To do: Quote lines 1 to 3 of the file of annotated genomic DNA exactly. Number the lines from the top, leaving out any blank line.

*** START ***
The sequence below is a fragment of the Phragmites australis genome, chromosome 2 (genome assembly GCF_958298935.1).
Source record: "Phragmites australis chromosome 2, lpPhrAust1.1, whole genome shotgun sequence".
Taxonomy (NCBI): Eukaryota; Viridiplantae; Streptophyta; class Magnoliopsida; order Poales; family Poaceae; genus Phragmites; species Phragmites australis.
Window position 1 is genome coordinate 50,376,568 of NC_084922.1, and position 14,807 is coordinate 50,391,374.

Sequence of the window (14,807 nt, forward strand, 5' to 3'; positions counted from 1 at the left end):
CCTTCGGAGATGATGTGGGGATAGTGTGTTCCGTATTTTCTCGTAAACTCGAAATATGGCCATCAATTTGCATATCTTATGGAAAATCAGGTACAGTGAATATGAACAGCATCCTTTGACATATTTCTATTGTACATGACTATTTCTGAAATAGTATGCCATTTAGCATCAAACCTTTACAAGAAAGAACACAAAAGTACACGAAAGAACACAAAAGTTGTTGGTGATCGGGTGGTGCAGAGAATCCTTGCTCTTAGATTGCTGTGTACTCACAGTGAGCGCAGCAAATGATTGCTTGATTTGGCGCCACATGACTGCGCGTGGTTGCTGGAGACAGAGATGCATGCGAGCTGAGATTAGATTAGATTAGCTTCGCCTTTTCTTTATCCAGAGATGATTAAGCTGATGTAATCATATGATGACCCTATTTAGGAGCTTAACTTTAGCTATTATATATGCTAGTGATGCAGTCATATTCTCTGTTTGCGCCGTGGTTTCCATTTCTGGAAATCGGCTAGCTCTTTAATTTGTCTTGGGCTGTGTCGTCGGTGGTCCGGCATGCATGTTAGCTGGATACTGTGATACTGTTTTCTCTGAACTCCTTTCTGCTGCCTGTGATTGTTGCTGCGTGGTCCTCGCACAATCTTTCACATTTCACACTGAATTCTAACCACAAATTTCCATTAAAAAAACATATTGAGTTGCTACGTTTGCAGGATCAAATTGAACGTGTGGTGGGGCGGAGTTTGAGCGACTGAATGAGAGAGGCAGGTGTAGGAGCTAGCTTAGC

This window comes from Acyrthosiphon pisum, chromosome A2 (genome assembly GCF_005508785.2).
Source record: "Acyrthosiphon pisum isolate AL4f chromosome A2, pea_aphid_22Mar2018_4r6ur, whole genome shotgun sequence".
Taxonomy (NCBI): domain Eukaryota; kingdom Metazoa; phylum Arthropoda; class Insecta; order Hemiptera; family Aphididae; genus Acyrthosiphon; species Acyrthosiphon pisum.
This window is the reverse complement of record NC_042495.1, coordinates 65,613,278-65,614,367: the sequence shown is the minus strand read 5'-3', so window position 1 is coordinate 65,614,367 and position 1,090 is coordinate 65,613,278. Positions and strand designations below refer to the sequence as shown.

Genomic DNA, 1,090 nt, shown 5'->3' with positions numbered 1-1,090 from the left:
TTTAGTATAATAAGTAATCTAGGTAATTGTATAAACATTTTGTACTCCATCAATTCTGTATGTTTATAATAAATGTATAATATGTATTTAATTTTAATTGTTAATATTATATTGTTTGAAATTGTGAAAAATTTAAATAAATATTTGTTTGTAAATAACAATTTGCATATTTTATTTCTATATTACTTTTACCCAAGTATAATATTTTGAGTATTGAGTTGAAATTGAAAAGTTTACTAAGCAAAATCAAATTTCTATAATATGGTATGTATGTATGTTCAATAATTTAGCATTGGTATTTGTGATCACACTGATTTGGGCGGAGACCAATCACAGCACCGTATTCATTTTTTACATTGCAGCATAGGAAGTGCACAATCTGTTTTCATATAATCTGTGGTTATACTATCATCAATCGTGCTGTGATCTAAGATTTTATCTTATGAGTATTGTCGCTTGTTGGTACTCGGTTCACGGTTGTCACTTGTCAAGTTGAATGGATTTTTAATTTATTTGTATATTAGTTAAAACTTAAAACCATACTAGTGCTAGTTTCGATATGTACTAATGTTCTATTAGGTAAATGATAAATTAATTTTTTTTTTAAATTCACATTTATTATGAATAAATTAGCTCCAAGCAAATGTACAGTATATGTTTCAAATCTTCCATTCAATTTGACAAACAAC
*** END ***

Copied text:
The sequence below is a fragment of the Phragmites australis genome, chromosome 2 (genome assembly GCF_958298935.1).
Source record: "Phragmites australis chromosome 2, lpPhrAust1.1, whole genome shotgun sequence".
Taxonomy (NCBI): Eukaryota; Viridiplantae; Streptophyta; class Magnoliopsida; order Poales; family Poaceae; genus Phragmites; species Phragmites australis.